Besides sexual privacy, does the Court have anything to say about “morality” other than it is a personal preference? In Eisenstadt, the Court said that “the goals of deterring premarital sex” violated “the rights of single persons” and that “access to contraceptives” must be the same “for the unmarried and married alike.” The Eisenstadt Court also endorsed the statement of the appeals court in the case that it was a violation of “fundamental human rights” and “beyond the competency of the states” for a law to be based on the view that “contraceptives are immoral.” In Casey, the Court said that “[o]ur obligation is to define liberty of all, not to mandate our own moral code.” In Lawrence, Justice Kennedy for the majority held that the Court may not “use the power of the state to enforce” the “ethical and moral principles” of only some persons of society. And Justice O’Connor in Lawrence held forth at length about the deficiencies of grounding laws on “moral disapproval.”
“Morality” was a particularly critical part of Windsor (2013), the Supreme Court’s first same-sex marriage case. It was the enemy and the problem to be overcome. Indeed, Justice Anthony Kennedy, for the majority, triumphantly explained the Court’s decision by directly quoting the House committee report that the Defense of Marriage Act had intended to express “both moral disapproval of homosexuality, and a moral conviction that that heterosexuality better comports with traditional (especially Judeo-Christian) morality.” Such an impermissible purpose “demeans” gay couples, Justice Kennedy said, “whose moral and sexual choices the Constitution protects.” And in Obergefell, a case that was based much more on Lawrence than on Windsor, Justice Kennedy related how contemporary society had progressed from those years past when “same sex intimacy long had been condemned as immoral.”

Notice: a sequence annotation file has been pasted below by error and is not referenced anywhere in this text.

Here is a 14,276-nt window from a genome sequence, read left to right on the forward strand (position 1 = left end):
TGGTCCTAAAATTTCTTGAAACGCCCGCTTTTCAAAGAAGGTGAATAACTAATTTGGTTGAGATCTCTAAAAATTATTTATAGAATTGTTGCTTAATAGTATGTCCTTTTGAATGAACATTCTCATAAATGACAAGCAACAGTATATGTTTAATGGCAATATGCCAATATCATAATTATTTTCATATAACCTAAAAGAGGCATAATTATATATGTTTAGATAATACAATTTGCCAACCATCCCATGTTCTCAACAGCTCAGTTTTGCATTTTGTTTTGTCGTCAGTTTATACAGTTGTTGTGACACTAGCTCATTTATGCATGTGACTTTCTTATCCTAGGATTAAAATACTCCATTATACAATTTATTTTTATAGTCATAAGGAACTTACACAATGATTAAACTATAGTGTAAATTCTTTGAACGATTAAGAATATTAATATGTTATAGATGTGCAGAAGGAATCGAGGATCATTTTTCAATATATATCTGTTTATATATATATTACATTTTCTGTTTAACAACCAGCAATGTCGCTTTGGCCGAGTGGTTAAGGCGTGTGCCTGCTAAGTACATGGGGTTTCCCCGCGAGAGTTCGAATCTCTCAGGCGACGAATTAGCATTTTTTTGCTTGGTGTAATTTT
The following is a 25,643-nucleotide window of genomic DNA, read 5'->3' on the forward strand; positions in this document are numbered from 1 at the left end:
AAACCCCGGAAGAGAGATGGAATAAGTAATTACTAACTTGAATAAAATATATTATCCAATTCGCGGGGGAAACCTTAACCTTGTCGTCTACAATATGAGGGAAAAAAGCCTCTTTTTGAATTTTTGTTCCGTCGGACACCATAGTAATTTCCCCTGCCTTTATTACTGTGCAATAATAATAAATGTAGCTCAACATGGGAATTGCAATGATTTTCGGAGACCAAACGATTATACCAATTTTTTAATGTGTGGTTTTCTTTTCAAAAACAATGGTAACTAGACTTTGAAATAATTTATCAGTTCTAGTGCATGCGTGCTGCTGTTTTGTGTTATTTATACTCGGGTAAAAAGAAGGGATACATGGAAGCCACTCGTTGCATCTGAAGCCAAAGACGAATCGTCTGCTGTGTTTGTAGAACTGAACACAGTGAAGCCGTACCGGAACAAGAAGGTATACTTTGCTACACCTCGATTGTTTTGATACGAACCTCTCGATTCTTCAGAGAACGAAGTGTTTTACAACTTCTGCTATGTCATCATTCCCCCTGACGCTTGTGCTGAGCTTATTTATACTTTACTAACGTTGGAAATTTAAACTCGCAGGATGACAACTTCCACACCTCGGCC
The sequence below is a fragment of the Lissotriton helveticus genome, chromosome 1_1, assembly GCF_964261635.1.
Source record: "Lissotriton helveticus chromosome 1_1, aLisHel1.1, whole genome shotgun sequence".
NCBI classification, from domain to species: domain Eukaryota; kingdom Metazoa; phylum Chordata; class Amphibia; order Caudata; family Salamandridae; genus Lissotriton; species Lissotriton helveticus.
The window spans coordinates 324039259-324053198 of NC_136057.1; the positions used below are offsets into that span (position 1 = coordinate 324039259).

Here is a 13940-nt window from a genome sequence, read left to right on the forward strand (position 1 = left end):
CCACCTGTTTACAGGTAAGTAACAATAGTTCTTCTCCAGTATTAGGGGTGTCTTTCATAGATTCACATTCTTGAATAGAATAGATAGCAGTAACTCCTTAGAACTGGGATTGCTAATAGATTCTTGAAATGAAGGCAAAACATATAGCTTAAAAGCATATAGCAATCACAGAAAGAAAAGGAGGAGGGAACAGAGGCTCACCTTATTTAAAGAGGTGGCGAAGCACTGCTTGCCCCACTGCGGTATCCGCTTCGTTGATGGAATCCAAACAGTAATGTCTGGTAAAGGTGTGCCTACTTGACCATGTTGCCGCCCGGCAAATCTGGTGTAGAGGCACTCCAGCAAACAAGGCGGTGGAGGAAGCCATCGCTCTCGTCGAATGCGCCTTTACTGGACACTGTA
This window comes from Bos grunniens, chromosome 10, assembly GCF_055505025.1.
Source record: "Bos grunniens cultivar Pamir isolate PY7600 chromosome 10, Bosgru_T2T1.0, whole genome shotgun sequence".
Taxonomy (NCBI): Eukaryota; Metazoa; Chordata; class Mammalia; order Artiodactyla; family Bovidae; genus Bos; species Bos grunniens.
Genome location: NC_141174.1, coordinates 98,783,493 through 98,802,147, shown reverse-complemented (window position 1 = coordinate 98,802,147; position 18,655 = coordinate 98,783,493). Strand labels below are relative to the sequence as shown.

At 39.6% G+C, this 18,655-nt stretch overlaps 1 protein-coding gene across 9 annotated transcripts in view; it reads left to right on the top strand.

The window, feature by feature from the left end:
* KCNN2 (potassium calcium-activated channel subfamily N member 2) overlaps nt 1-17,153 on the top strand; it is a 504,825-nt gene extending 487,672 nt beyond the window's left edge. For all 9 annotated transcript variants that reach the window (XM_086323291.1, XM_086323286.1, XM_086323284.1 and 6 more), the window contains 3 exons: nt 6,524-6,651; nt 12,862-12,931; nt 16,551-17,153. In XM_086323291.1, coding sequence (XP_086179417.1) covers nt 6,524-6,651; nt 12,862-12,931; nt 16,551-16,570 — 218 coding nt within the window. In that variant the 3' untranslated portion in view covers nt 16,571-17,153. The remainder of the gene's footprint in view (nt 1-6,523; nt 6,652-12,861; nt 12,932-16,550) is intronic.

At one time, public employers could enforce a code of conduct that forbade co-habitation. Now co-habitation is so common everywhere that no one would dream of sanctioning anyone for it. Because of such changes and other alleged progress in society and because the Supreme Court has been proclaiming sexual liberty in the line of case beginning with Griswold since 1965—that is, for fifty-three years—it is difficult to conclude that spouse-swapping is out of bounds. Both the district and appeals court in Coker v. Whittington basically ignored the Supreme Court cases on which the plaintiffs relied, replacing those precedents with their own versions of, shall we say, “traditional” morality. We shall see what the future holds on issues of this kind, including, of course, on polygamy and polyandry. And those issues will be raised not only in federal courts but in state supreme courts.
This article has been republished with permission from The Imaginative Conservative.
Thomas Ascik is Senior Contributor at The Imaginative Conservative. Mr. Ascik is based in North Carolina and retired as an assistant United States attorney after nearly three decades of service. His writing has appeared in a variety of publications, including Real Clear Policy, The Hill, The Library of Law and Liberty, and The Federalist.